About Time, Too
Mum cocked her head. “Sorry, what was that?”
Somehow I managed to pull myself together and pulled from memory what I had worked out to say. Explaining I was a distant cousin looking to research my family tree, I managed to catch my mum’s interest.
“You look a lot like my husband, Mike, you know. What did you say your name was?”
I hadn’t introduced myself formally and I wondered what name to give. But before I could think too long, my name was out of my mouth. “Alex.”
“That’s so funny: I have a son called Alex. My name’s Jane.”
She invited me in and it was as easy as that. As soon as I entered the hall, I was swamped with nostalgia. The flowery wallpaper and fussy patterned carpet that we weren’t allowed to walk on in shoes pulled on my emotions. To me this was over thirty years ago, but I began to recall every tiny detail. Instinctively, I slipped my shoes off and kicked them over by the foot of the stairs with the others. Jane chuckled at this and we went into the living room. I took a seat in the armchair facing the great big block that was a television set. In the dull grey surface of the television glass, I saw my startled expression and tried to relax as Jane made me a tea.
She came back with china cups, the sort reserved for special guests. “Mike’s due home soon; he’ll know more about family history than me.” She looked away shyly, her face flushing. “You do look very familiar...”
I sipped my tea, savouring the remembered taste. “Our family have strong genes,” I said with a smile. My cup shook within my hand and I placed it on the low coffee table in front of me. We laughed at that, but inside I was terrified. How could I tell her I was really her son come back from the future? I avoided approaching the subject by going over what I remembered about my grandparents who were both still alive and well in this time. I could see Jane relax as she bought into my story. When I had enough courage, I asked where her son was.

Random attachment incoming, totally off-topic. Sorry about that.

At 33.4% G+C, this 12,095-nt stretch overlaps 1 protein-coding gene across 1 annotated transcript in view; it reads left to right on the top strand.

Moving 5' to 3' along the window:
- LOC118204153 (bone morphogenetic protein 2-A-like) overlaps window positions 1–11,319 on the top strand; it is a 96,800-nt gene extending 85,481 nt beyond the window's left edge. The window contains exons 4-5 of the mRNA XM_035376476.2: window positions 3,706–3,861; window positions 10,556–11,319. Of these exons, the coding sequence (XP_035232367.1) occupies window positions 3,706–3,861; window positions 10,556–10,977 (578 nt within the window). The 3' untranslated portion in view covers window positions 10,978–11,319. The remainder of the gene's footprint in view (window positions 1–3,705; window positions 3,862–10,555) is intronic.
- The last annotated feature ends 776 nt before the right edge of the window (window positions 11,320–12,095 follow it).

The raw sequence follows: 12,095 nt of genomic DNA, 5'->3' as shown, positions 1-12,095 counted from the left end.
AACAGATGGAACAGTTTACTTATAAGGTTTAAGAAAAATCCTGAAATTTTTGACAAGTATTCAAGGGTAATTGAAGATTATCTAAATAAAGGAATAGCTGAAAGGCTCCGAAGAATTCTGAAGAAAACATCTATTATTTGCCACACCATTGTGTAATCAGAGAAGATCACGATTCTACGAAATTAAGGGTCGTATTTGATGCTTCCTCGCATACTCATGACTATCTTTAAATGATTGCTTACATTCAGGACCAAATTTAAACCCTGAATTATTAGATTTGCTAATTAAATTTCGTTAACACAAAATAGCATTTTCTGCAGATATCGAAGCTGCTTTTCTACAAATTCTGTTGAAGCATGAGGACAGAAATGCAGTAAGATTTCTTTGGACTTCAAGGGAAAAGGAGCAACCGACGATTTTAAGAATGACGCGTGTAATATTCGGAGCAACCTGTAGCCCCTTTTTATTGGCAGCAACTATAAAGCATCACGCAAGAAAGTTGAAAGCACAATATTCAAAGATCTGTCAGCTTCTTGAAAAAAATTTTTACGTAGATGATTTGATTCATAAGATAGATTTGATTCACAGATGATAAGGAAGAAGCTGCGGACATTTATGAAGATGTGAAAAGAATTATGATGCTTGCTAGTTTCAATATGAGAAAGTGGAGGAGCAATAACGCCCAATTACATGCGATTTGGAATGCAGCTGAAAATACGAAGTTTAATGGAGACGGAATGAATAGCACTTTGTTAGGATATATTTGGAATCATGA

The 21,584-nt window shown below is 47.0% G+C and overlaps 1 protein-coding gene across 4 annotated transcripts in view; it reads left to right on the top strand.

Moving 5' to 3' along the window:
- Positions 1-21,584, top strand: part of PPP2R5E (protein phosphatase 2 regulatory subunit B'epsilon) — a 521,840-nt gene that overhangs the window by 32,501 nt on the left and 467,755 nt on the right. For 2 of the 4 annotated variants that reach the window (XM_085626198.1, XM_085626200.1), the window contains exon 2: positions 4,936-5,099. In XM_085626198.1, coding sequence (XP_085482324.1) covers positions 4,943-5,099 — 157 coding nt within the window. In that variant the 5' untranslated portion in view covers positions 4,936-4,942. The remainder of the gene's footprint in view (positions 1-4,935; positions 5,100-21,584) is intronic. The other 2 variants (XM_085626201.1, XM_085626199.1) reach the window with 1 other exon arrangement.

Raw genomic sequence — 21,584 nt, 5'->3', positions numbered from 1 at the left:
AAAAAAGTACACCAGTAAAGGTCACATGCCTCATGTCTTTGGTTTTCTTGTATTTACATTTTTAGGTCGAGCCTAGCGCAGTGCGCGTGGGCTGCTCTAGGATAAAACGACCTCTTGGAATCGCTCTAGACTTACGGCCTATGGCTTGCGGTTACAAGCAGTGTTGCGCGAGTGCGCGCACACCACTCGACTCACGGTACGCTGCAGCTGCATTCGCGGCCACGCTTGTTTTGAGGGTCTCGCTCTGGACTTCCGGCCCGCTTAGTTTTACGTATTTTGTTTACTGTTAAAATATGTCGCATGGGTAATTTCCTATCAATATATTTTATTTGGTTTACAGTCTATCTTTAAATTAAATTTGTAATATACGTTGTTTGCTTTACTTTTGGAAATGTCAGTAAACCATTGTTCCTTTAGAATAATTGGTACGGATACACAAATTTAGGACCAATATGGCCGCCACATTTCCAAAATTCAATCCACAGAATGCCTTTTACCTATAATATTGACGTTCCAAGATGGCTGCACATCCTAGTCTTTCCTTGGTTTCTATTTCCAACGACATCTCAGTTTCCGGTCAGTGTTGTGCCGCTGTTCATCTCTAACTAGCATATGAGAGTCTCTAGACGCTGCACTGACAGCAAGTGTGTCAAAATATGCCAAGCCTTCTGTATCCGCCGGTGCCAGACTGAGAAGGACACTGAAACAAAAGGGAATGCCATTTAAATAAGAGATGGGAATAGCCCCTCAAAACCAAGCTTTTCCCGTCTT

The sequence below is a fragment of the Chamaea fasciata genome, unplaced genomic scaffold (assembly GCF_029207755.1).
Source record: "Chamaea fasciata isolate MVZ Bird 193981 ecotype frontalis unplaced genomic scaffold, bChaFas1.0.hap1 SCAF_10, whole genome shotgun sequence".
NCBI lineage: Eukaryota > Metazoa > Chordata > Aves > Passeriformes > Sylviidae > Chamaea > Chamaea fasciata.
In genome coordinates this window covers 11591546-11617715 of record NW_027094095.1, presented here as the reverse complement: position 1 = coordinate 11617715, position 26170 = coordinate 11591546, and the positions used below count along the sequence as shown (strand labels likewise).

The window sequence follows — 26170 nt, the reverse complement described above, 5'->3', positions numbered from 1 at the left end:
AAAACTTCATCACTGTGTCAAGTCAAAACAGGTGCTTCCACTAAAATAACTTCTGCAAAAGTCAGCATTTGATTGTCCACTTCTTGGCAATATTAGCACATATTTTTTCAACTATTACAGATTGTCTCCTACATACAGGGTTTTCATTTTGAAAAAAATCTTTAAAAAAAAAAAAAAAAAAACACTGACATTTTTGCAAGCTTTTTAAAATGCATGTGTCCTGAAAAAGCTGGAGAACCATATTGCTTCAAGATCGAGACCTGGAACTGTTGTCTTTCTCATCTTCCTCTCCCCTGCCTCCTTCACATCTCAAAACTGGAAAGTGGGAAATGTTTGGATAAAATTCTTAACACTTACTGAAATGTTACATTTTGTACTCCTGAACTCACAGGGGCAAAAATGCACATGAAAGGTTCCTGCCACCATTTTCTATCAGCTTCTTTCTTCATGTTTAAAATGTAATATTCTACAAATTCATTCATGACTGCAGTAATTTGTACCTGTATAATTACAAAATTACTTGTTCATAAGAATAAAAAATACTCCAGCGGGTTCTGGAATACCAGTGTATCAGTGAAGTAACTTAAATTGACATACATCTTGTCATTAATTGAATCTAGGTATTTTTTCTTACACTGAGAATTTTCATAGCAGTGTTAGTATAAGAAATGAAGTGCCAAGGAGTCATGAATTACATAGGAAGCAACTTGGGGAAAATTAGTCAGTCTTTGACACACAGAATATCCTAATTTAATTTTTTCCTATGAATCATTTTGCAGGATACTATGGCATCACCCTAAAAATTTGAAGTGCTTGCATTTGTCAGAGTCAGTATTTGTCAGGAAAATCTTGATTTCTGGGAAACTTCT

“He’s out playing, but he’s due back for dinner. Would you like to join us?”
I accepted her offer straight away, wondering how I would feel sitting through a dinner with a family that had been dead to me for years. We chatted on for a while longer and I found myself totally relaxing. My mum – Jane – was easy to talk to and for the first time I realised just how beautiful she was. It was strange, being older than your own mum. I had to hide a smile, but Jane had noticed it.
“What’s so funny?” she asked, her voice good natured. “Am I a going on too much?”
I shook my head. “No, not at all: you just reminded me of my own mother for a moment.”
“Is that an insult or a compliment?”
“The best compliment I could give.”
The back door slammed shut and someone ran upstairs. Jane excused herself from me and stood. “That’s Alex, my son.” She called out for him to come downstairs and meet his distant cousin.
A few moments later a small boy with dark, knotted hair and freckles walked in with a sulky face, his A-Team t-shirt covered in dirt. He glared at me from under a long fringe of hair, and I froze, seeing my own blue eyes staring into what felt like my soul. With those calculating eyes, I wondered if he knew who I was and what I had come back to do.